Romer: Perspective matters at a time like this
A friend recently shared a story in which a man reported as missing joined the search party for a missing person not realizing the individual being pursued was him. The man went drinking with a friend in a forest and his wife reported him missing after he did not return home and she heard he had walked away from his friend, drunk.
He came across members of the search party in the morning and decided to help them find the missing person. He realized he was the focus of the search when they began calling his name; they didn’t believe him and continued the search.
Here’s the thing: he was just trying to do a good deed and help his community. The connection to be made here between those that think “society is going bad” and how their conduct in the world … might make it better.
I’d opine that we’re all wandering in the woods wondering how to solve this puzzle and the solution is … us. I maintain my belief that good is almost always happening around us. It’s simply that it rarely crosses the threshold of our attention, much like the man who joined the search party looking for him and the search party not believing that he was the missing man they were looking for.
The reason the world seems full of jerks rather than good people is those bad things are easy to do and good things are often complicated. Bad things grab and hold attention — our 24-hour news cycle doesn’t report the good things taking place and good things don’t often capture headlines. Good things are often taken for granted. Bad things are memorable – missing people, uncertainty, crisis (both real and manufactured). Too often, good things are easily overlooked.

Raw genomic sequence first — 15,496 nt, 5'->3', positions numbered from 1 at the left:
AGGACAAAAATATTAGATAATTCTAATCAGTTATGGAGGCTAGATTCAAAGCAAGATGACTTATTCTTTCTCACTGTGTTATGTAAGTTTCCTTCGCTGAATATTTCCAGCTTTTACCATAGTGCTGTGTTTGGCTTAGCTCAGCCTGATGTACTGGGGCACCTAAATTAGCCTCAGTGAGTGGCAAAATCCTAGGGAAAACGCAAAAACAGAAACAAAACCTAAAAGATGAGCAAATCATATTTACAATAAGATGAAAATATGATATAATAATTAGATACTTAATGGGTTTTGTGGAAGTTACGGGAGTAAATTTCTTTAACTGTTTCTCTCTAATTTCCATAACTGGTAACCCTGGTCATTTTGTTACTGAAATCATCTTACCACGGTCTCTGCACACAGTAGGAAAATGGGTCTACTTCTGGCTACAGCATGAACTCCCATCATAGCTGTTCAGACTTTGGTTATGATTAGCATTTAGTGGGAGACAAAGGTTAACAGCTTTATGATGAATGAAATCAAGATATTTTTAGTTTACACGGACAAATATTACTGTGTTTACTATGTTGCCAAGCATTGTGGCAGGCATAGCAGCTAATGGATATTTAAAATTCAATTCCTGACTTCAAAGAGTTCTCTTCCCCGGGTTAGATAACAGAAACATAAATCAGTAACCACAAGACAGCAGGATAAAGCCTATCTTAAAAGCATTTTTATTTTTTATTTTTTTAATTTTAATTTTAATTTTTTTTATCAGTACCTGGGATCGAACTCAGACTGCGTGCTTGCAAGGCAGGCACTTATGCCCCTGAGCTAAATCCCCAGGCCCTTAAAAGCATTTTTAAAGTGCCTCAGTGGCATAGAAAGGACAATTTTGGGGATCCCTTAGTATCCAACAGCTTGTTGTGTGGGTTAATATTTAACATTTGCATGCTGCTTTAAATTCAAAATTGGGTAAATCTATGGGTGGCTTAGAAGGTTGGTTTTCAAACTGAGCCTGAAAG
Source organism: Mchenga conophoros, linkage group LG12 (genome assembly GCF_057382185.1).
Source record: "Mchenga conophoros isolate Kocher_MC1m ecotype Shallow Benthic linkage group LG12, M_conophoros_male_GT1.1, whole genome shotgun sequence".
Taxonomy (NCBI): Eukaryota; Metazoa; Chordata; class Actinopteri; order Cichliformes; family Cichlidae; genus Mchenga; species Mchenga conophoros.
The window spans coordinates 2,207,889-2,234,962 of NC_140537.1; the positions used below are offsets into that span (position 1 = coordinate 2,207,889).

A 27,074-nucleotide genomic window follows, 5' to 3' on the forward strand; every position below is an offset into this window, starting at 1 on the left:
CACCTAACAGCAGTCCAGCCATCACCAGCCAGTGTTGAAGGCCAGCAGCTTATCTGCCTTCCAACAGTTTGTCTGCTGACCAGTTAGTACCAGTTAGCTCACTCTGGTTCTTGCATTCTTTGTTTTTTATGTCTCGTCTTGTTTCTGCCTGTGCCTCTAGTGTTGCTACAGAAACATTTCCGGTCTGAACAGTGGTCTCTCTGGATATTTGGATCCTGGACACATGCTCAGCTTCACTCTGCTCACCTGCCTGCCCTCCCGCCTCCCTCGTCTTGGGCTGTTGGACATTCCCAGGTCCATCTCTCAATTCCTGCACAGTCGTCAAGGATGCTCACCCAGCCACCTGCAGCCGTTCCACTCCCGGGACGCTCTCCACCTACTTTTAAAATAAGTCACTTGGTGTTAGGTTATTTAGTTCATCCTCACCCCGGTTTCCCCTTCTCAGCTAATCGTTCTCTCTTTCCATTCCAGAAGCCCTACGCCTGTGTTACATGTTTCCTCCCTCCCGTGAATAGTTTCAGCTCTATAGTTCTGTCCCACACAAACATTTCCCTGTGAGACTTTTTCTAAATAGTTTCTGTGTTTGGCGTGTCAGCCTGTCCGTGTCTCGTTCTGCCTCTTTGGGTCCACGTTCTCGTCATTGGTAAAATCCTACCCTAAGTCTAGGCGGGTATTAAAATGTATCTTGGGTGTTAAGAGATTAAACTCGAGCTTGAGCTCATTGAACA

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The perspective that good surrounds us and that our conduct is the way to avoid negativity isn’t Earth-shattering. It might not make headlines but embracing the perspective that individuals can make a difference in their community through service is a way forward.
This is happening locally with several candidates running for elected office, and it is great to see so many people wanting to serve the community through board service. Getting involved, being engaged, and looking to solve problems through involvement and engagement should be celebrated. I am convinced that everyone running for local office has good intent as their main motivation to serve and it’s our job as voters to find those whose values align with ours.
Just like the guy lost in the woods who joins the search party looking for him, a good candidate understands how their passion and strengths can combine with an organizational mission to provide a good outcome. Like a search party, skilled boards are made up of individuals who each communicate in different ways.
Understanding how one’s communication influences both harmony and conflict is important for a healthy board. It is also vital to understand the diverse thinking, process, and learning styles of those “around the table” to maximize strategic strengths and the human capacity of those serving.
We’re all human and we bring our perspectives and background to the table. Eagle County is fortunate to have numerous nonprofits, industry associations, special districts, metro boards, town and county committees, and councils that give people the opportunity to be engaged, build board experience, and make a difference.
Volunteering for a board or running for elected office can often feel like you’re lost in the woods when in fact you’re just trying to be part of the search party. Involvement leads to engagement, which leads to better outcomes. That is something to celebrate.
Chris Romer is president and CEO of Vail Valley Partnership, the regional chamber of commerce. Learn more at VailValleyPartnership.com.